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General Characteristics of an Epic

General Characteristics of an Epic

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General Characteristics of an Epic

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  1. General Characteristics of an Epic

  2. long narrative poem

  3. retelling important events in the life of a central hero who is usually seen as representative to his culture

  4. opens with an invocation to the gods or muse of epic poetry

  5. begins in medias res (in the middle)

  6. catalogue of warriors

  7. arming the hero

  8. journey to the underworld

  9. intervention of the gods in human endeavors

  10. single combat

  11. apotheosis (means glorification, usually to a divine level, coming from the Greek word apotheoun, "to deify".)

  12. combination of original narrative with stock formulaic phrases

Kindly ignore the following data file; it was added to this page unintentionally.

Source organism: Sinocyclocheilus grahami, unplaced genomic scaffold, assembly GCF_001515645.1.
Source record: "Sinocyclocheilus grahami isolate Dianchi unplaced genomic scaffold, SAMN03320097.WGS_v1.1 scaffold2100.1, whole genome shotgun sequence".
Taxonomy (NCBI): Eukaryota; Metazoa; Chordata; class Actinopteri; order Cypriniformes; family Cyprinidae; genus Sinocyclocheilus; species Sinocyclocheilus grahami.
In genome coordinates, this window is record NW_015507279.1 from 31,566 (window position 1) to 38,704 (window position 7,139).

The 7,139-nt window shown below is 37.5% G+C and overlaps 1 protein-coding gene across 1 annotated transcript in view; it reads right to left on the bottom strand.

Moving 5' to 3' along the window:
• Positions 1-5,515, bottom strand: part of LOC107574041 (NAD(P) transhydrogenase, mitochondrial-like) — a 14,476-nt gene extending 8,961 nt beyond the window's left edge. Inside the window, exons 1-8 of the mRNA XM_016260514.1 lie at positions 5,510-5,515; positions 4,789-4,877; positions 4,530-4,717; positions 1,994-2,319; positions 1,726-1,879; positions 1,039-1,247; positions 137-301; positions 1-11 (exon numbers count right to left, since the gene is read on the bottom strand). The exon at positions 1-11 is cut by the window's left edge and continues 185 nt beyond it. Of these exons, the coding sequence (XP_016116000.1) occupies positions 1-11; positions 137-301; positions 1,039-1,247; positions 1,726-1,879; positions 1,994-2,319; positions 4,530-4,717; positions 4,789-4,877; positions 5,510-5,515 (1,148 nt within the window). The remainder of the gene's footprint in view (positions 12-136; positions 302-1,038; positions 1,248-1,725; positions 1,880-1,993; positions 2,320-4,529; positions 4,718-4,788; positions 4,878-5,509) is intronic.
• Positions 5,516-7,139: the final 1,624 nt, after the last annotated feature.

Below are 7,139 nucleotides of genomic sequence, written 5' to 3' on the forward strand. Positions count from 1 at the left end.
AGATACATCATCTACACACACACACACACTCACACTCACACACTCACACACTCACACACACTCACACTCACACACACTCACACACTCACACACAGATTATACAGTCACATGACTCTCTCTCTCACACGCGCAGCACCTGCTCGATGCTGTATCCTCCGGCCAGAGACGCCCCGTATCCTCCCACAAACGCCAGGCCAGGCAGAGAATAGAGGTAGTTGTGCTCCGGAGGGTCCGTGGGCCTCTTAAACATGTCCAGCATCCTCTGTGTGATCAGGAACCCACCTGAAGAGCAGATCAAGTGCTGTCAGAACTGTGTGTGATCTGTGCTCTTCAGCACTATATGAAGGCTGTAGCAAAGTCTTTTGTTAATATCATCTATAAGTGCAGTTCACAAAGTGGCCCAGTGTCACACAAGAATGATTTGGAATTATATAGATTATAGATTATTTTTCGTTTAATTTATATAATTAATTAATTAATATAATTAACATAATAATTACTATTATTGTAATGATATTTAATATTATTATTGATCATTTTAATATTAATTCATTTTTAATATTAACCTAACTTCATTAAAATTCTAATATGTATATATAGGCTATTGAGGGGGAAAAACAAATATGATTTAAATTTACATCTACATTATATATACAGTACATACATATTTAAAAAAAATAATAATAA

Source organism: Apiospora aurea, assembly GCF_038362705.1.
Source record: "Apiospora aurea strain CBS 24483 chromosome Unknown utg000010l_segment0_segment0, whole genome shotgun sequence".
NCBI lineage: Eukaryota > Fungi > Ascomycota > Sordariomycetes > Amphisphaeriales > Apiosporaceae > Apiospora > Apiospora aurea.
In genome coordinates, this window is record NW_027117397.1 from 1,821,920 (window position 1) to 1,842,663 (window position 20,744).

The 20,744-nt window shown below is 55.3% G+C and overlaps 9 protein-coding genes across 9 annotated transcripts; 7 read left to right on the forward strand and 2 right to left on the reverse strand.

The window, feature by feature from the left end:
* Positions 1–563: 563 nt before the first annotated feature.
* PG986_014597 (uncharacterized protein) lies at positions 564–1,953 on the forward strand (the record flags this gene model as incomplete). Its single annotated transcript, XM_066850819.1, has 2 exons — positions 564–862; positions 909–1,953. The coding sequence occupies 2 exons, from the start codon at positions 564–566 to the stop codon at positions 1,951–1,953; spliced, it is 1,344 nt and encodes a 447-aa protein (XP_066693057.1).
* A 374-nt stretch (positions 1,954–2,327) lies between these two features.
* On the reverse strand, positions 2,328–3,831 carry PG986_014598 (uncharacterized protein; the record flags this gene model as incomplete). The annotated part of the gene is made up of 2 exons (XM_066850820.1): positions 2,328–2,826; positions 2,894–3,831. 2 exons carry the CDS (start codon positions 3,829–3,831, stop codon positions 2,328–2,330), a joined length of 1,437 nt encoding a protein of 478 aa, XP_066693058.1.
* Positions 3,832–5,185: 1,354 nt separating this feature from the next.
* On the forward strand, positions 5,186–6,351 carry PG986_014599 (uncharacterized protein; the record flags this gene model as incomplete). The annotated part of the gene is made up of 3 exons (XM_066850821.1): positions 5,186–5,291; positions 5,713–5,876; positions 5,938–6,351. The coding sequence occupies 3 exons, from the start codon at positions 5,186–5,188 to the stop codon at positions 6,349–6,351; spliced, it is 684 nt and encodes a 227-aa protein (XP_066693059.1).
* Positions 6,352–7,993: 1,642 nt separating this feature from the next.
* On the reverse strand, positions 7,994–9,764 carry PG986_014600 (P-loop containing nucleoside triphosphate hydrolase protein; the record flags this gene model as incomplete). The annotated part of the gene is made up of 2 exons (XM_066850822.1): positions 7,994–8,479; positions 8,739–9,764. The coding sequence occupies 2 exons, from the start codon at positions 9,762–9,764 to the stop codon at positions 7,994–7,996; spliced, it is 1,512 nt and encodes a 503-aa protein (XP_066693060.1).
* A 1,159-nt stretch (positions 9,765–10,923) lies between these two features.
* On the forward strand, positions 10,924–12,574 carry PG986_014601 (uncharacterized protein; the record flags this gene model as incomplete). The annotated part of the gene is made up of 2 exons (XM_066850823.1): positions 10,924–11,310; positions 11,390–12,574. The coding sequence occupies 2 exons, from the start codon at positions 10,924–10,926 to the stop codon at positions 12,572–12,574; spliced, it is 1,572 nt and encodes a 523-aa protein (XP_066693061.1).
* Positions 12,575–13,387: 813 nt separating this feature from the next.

13. episodic (Episodic memory relates to the types of memory that result from specific incidents in a life time)

  14. elaborate similes

  15. extended digressions

  16. enhances our belief in the worth of human achievement and in the dignity and nobility of man

  17. Epic Style • The style is marked by repetition, a pronounced use of epithets and a variety of names for the main characters. The speaker often refers to events, places, and characters outside the main narrative, giving the poems a feeling of great scope and comprehensiveness.

  18. The style (usually called high style) is elevated and formal. All the epics begin with an epic invocation, involving an announcement in the first person of the subject (or argument) of the work (The Iliad and The Aeneid announce a double subject) and an extremely brief description of the main action of the work, in the course of which the speaker calls upon a muse to inspire the speaker and give him strength to carry out his weighty undertaking and to answer an epic question about the causes of the main action.

  19. Classical epic begins in medias res (in the middle of things), at a critical point in the action, rather than at the beginning of the story